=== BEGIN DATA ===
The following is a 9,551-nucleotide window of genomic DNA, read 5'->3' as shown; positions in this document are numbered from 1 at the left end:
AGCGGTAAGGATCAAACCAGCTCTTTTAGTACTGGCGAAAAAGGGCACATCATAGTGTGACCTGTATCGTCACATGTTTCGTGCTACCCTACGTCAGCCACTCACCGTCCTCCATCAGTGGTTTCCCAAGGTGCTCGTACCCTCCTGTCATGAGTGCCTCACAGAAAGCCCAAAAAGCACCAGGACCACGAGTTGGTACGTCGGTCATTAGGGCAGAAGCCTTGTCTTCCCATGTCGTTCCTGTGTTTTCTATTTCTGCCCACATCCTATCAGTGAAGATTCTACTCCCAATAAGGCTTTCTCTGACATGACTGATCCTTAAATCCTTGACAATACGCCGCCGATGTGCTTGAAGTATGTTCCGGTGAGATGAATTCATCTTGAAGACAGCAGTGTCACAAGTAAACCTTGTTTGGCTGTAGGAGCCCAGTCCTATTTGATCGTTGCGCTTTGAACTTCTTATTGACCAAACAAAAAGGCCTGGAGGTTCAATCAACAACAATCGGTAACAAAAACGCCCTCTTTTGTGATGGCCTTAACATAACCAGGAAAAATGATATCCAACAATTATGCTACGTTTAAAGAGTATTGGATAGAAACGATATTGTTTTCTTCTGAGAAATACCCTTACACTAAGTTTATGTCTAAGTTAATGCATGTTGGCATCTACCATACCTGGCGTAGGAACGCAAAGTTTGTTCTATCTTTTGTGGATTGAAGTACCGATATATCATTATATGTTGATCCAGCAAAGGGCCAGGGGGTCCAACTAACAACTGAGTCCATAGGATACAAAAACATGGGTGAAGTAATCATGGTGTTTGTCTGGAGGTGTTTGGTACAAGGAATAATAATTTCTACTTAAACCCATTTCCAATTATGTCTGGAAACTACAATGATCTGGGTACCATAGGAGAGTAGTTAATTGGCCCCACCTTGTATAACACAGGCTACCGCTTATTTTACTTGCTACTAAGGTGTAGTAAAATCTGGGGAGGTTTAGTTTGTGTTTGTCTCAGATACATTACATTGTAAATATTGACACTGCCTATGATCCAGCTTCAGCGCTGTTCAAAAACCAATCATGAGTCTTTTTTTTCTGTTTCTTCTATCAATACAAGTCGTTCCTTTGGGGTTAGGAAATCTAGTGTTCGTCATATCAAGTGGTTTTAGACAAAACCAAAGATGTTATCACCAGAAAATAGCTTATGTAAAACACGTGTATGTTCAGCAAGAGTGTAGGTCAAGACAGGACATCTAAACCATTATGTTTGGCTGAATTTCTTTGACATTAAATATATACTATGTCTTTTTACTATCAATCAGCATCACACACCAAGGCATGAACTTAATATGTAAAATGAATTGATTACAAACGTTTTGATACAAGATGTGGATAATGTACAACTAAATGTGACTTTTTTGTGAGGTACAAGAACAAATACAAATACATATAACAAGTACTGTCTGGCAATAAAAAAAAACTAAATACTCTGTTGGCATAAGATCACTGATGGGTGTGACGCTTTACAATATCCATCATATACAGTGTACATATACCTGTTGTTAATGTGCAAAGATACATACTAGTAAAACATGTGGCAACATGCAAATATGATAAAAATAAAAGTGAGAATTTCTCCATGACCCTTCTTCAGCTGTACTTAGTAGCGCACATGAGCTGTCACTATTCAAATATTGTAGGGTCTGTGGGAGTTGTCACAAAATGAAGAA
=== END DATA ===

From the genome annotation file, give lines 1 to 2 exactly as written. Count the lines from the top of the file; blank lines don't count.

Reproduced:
The following is a 9,551-nucleotide window of genomic DNA, read 5'->3' as shown; positions in this document are numbered from 1 at the left end:
AGCGGTAAGGATCAAACCAGCTCTTTTAGTACTGGCGAAAAAGGGCACATCATAGTGTGACCTGTATCGTCACATGTTTCGTGCTACCCTACGTCAGCCACTCACCGTCCTCCATCAGTGGTTTCCCAAGGTGCTCGTACCCTCCTGTCATGAGTGCCTCACAGAAAGCCCAAAAAGCACCAGGACCACGAGTTGGTACGTCGGTCATTAGGGCAGAAGCCTTGTCTTCCCATGTCGTTCCTGTGTTTTCTATTTCTGCCCACATCCTATCAGTGAAGATTCTACTCCCAATAAGGCTTTCTCTGACATGACTGATCCTTAAATCCTTGACAATACGCCGCCGATGTGCTTGAAGTATGTTCCGGTGAGATGAATTCATCTTGAAGACAGCAGTGTCACAAGTAAACCTTGTTTGGCTGTAGGAGCCCAGTCCTATTTGATCGTTGCGCTTTGAACTTCTTATTGACCAAACAAAAAGGCCTGGAGGTTCAATCAACAACAATCGGTAACAAAAACGCCCTCTTTTGTGATGGCCTTAACATAACCAGGAAAAATGATATCCAACAATTATGCTACGTTTAAAGAGTATTGGATAGAAACGATATTGTTTTCTTCTGAGAAATACCCTTACACTAAGTTTATGTCTAAGTTAATGCATGTTGGCATCTACCATACCTGGCGTAGGAACGCAAAGTTTGTTCTATCTTTTGTGGATTGAAGTACCGATATATCATTATATGTTGATCCAGCAAAGGGCCAGGGGGTCCAACTAACAACTGAGTCCATAGGATACAAAAACATGGGTGAAGTAATCATGGTGTTTGTCTGGAGGTGTTTGGTACAAGGAATAATAATTTCTACTTAAACCCATTTCCAATTATGTCTGGAAACTACAATGATCTGGGTACCATAGGAGAGTAGTTAATTGGCCCCACCTTGTATAACACAGGCTACCGCTTATTTTACTTGCTACTAAGGTGTAGTAAAATCTGGGGAGGTTTAGTTTGTGTTTGTCTCAGATACATTACATTGTAAATATTGACACTGCCTATGATCCAGCTTCAGCGCTGTTCAAAAACCAATCATGAGTCTTTTTTTTCTGTTTCTTCTATCAATACAAGTCGTTCCTTTGGGGTTAGGAAATCTAGTGTTCGTCATATCAAGTGGTTTTAGACAAAACCAAAGATGTTATCACCAGAAAATAGCTTATGTAAAACACGTGTATGTTCAGCAAGAGTGTAGGTCAAGACAGGACATCTAAACCATTATGTTTGGCTGAATTTCTTTGACATTAAATATATACTATGTCTTTTTACTATCAATCAGCATCACACACCAAGGCATGAACTTAATATGTAAAATGAATTGATTACAAACGTTTTGATACAAGATGTGGATAATGTACAACTAAATGTGACTTTTTTGTGAGGTACAAGAACAAATACAAATACATATAACAAGTACTGTCTGGCAATAAAAAAAAACTAAATACTCTGTTGGCATAAGATCACTGATGGGTGTGACGCTTTACAATATCCATCATATACAGTGTACATATACCTGTTGTTAATGTGCAAAGATACATACTAGTAAAACATGTGGCAACATGCAAATATGATAAAAATAAAAGTGAGAATTTCTCCATGACCCTTCTTCAGCTGTACTTAGTAGCGCACATGAGCTGTCACTATTCAAATATTGTAGGGTCTGTGGGAGTTGTCACAAAATGAAGAA